DO NOT use this for something that you are giving as a gift (or selling) without knowing for sure that the wick is the appropriate one for the candle wax, size, type, fragrance, and dye!

Candle Tunneling or a Buried Wick

If you are having trouble with a candle that is tunneling or has a buried wick, I have already created a couple of posts that you may find helpful here.

Candle Tunneling article

How to Fix a Buried Wick

However, I will summarize the methods discussed in those articles here:

1 – Substitute Your Wick

  • The first method would be to substitute your wick. 
  • If your wick is buried in the wax and you can’t dig it out, just add a new wick to start a new flame. 
  • You can do this with a toothpick or other wick substitutes discussed earlier.

2 – Elongate Your Wick

  • The other option would be to elongate your wick by adding material to whatever stub of a wick you may have sticking out.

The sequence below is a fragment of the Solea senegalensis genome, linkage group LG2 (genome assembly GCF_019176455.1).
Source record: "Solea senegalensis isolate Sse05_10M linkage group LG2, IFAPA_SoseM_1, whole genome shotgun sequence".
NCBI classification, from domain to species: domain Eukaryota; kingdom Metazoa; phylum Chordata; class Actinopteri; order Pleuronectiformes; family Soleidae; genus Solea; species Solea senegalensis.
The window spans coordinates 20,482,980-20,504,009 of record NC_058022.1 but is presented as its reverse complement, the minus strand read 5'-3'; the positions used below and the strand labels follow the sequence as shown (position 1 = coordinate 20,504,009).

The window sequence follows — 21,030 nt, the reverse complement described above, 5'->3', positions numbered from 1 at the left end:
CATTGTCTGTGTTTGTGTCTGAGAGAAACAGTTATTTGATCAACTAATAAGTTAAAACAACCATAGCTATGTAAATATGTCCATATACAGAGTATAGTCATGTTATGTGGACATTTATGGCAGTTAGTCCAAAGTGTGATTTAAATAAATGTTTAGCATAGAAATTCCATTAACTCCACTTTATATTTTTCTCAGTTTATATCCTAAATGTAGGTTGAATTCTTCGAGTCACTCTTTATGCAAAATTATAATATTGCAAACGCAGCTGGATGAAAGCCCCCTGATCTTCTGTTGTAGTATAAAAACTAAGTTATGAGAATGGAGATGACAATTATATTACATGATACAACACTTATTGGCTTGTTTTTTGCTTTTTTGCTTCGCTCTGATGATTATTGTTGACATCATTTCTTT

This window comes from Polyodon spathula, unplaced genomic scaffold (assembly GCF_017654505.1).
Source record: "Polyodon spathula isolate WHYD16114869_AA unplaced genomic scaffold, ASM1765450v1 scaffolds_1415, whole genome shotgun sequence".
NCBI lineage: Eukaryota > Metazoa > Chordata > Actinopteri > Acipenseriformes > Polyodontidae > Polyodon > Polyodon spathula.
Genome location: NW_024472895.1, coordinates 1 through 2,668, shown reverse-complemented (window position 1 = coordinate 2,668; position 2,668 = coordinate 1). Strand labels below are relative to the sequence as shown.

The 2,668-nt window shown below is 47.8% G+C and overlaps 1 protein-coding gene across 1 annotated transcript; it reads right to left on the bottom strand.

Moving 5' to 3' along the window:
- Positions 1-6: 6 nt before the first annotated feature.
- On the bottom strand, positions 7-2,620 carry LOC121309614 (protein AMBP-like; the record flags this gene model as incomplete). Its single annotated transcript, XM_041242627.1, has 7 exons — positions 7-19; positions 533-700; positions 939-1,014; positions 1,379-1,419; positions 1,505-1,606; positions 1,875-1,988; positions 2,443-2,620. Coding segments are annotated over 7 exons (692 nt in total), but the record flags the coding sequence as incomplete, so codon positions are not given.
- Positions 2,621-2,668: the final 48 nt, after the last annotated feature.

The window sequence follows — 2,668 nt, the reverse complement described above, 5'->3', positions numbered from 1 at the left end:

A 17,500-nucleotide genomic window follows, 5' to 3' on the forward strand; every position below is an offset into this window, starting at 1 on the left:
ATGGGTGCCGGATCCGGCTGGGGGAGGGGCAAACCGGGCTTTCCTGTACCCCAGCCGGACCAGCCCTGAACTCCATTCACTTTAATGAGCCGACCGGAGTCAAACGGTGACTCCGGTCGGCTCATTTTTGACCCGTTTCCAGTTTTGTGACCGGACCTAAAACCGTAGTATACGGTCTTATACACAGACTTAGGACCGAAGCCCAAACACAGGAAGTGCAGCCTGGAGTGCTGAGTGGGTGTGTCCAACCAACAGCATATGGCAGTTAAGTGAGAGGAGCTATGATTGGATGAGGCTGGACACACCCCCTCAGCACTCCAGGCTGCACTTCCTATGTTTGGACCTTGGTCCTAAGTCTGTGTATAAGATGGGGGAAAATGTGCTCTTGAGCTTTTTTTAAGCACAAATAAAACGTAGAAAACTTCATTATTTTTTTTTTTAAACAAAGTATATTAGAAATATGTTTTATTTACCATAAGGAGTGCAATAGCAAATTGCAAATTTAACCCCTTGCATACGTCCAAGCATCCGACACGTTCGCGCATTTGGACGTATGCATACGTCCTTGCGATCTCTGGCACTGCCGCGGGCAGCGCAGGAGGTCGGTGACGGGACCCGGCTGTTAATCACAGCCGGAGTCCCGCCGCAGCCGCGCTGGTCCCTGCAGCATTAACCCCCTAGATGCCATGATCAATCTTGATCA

• This method only works if you can dig out the wax around your wick to get to your wick. 
  • You can add paper to the wick, by wrapping it around the original wick, which will hopefully cause the real wick to start burning again. 
  • Be careful though, because once the wax starts to melt, it may become buried again.  That is why you may have to dig out some of the excess wax around the wick.

3 – Aluminum Foil

  • A third option would be to use the aluminum foil method. 
  • The aluminum foil method requires you to get rid of the wax around the wick. 
  • Once your wick is unburied and the wax is even again, light the candle.